Protocol | China

Chinese smart TVs are snooping on their owners

Hundreds of millions of Chinese consumers could be sharing personal info without their knowledge or consent.

Chinese smart TVs are snooping on their owners

People learn about a transparent TV set displayed in a Xiaomi shop in Shanghai, China.

Photo: Feature China/Barcroft Media via Getty Images

Hundreds of millions of Chinese consumers had a surprise discovery last week: Their TV sets know a lot more about them than they'd ever thought, or ever agreed to.

It turns out Beijing-based Gozen Data, a leading Chinese TV viewership analytics firm, has been collecting personal data in real time using smart TVs — without users' consent.

The practice was first exposed when a user on V2EX, an online forum for tech enthusiasts, noticed their Skyworth-brand smart TV had become slow and analyzed the code of back-end programs to figure out why. What they found was a program that scans the user's Wi-Fi every 10 minutes and uploads a wide range of information to Gozen Data's website.

"What smart devices are used at home; whether your phone is at home; who is visiting and using your Wi-Fi; what's the name of your neighbor's Wi-Fi; all of these are constantly being collected and uploaded," the user wrote on April 22. The finding was later reposted on Weibo, attracting widespread concern.

Discussions about illegal data-collecting practices are common in China, but mostly center on smartphone apps, which Chinese regulators have been scrutinizing over the past year. This appears to be the first high-profile, publicly-disclosed instance of data security concerns centering on smart TVs.

As in the United States, smart TVs have become ubiquitous in Chinese homes. A 2019 industry report estimates that 270 million smart TVs are in use in China. Gozen Data says it has been working with smart TV makers since 2014 to embed its data collection program. Its reach appears vast: Up until April 27, Gozen Data's website said its data collection service covered 149 million households, 140 million smart TVs and 457 million people in China.

The problem is, almost no TV watchers have known about the practice. Despite its reach, Gozen Data is not a widely-known name within China. After the news broke, Gozen removed the coverage numbers from its website.

The data Gozen previously said it collects is likely used to analyze a user's likes and enable personalized advertising. In a 2019 public speech, Chen Zhengxuan, Gozen Data's vice president, said the company collects information on what's streamed on TVs and, remarkably, what devices are being used in front of TV screens, "like smartphones, iPads, Xiaomi and Alibaba smart speakers." Pierced together, these data enable Gozen to guess who's watching the TV and to help advertisers target very specific groups, "like mothers of babies 0 to 3 years old," Chen said.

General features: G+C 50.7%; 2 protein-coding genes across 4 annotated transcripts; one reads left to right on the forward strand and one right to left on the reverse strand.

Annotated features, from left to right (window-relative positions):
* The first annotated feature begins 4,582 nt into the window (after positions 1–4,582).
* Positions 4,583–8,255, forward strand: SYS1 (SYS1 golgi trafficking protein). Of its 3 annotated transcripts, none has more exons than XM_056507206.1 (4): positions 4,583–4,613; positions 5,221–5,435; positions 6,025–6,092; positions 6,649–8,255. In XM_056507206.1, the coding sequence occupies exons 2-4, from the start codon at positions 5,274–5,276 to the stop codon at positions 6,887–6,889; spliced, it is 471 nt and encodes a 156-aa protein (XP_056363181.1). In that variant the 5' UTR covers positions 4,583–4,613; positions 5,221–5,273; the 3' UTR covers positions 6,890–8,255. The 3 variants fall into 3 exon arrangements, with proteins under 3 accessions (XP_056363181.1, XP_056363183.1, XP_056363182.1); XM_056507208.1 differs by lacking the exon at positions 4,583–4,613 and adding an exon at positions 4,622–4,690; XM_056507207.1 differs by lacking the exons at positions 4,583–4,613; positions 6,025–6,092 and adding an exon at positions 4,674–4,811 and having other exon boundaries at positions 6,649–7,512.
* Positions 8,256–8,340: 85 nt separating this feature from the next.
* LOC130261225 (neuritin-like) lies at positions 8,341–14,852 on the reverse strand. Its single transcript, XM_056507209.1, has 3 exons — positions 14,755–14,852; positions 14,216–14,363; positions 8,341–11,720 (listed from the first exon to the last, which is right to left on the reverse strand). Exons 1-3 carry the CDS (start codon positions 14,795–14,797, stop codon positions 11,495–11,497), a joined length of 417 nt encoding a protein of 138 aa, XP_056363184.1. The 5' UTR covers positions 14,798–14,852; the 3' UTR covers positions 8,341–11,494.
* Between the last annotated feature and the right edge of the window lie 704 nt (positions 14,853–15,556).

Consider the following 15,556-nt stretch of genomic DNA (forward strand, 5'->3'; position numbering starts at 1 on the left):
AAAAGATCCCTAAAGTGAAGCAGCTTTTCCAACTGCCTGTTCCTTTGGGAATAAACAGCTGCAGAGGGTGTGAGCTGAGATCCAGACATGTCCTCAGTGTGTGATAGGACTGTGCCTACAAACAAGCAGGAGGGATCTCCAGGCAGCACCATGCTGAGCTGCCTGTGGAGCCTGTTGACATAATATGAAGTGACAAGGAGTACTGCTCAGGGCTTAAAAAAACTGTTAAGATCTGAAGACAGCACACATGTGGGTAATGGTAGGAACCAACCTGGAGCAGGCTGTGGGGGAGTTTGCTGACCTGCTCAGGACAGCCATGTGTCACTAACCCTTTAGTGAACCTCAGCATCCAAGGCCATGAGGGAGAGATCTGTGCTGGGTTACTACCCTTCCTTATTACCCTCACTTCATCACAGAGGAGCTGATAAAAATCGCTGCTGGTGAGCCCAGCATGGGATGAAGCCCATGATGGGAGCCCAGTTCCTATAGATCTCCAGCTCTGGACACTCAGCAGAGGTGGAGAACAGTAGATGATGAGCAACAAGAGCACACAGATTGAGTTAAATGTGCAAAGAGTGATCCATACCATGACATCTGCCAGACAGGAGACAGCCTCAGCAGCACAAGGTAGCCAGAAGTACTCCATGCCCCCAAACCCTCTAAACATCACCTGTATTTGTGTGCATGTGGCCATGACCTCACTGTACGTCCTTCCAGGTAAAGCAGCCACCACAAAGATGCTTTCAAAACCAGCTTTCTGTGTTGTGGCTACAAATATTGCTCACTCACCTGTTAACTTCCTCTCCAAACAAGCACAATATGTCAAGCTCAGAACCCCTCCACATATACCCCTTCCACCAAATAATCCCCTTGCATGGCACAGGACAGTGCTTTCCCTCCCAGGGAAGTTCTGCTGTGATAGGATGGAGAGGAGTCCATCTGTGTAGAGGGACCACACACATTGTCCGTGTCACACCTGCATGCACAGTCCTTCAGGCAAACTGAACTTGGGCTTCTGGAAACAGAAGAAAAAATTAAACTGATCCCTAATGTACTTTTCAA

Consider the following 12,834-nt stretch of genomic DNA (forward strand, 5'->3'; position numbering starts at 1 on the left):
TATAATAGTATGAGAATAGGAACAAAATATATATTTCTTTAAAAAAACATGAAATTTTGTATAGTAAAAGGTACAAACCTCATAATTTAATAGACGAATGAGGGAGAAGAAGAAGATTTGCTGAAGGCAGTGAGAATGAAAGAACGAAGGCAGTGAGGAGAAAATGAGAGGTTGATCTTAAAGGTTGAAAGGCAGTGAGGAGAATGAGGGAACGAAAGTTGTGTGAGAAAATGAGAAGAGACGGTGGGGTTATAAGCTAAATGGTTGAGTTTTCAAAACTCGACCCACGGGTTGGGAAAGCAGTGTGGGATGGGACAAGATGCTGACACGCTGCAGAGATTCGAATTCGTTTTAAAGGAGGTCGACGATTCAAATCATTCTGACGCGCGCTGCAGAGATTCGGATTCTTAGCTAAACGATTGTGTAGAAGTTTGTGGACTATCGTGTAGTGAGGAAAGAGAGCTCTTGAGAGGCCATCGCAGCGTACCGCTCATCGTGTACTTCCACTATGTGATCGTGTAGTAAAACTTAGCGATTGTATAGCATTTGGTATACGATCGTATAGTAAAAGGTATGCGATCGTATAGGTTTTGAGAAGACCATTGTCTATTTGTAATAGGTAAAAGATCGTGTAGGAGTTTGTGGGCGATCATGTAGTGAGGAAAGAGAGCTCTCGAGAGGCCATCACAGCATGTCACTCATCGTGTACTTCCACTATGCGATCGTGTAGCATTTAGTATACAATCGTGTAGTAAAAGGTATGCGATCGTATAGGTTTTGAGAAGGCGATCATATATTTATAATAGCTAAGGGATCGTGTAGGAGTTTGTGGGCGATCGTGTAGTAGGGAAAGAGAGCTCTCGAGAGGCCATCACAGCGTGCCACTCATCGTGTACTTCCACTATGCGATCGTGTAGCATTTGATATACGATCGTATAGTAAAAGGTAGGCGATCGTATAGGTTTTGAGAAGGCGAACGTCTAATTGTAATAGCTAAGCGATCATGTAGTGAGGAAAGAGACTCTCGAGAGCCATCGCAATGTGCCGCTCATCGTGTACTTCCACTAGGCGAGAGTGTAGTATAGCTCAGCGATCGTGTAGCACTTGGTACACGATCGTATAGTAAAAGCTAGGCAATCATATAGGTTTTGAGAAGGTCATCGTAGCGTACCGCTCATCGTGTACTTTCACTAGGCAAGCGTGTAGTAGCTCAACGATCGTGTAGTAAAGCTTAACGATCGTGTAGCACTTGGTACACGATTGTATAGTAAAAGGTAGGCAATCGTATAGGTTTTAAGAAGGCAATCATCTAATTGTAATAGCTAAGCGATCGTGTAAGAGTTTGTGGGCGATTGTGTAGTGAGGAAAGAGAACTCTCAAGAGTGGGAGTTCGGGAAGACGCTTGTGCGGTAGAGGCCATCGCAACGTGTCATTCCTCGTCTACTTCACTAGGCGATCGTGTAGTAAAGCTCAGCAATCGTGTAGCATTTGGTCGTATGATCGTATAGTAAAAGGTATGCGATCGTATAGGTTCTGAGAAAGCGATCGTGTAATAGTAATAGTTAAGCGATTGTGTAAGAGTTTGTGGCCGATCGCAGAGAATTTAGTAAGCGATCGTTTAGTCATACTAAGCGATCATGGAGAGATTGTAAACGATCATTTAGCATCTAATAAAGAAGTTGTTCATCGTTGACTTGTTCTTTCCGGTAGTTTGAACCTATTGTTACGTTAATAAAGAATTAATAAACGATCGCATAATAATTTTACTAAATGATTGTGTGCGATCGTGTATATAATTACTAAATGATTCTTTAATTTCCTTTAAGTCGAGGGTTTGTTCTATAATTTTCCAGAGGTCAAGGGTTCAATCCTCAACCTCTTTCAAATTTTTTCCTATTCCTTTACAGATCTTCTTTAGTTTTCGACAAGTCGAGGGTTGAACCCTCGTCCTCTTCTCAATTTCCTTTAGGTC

Gozen Data's website has taken down mentions of which TV makers partner with the company. It previously listed a handful of domestic brands that collectively cover the majority of China's smart TV market. It's unclear whether all or any of these companies agreed to the stealth collection of user data.

Skyworth, the Chinese company that manufactured the particular smart TV set found to be uploading personal data, released an announcement on April 27 that it had immediately disabled all Gozen Data services. A data partnership between Skyworth and Gozen that has been in place since 2014 has also been terminated.

Gozen Data released a statement apologizing and promising to "improve our user privacy policy and ensure we are collecting information with users' consent and within the scope of legal compliance." Now its website has a separate page detailing the 21 types of data it collects from users, a list not available on the website before this week. (Gozen did not respond to a Protocol request for comment.)

The social media outrage against Gozen takes place amid a nationwide transition into smart-home living that leads the world. As Chinese companies continue to introduce home appliances that connect to the internet, concerns about data security are sure to spill over from discussions about mobile apps. On Weibo, many users shared complaints on the security risks that exist when everything — including kitchen hoods, water heaters and stoves — all go "smart." "It's really unnecessary for many traditional appliances to connect to the Wi-Fi," says one comment. Chinese companies eyeing a lucrative market are forging ahead anyway.

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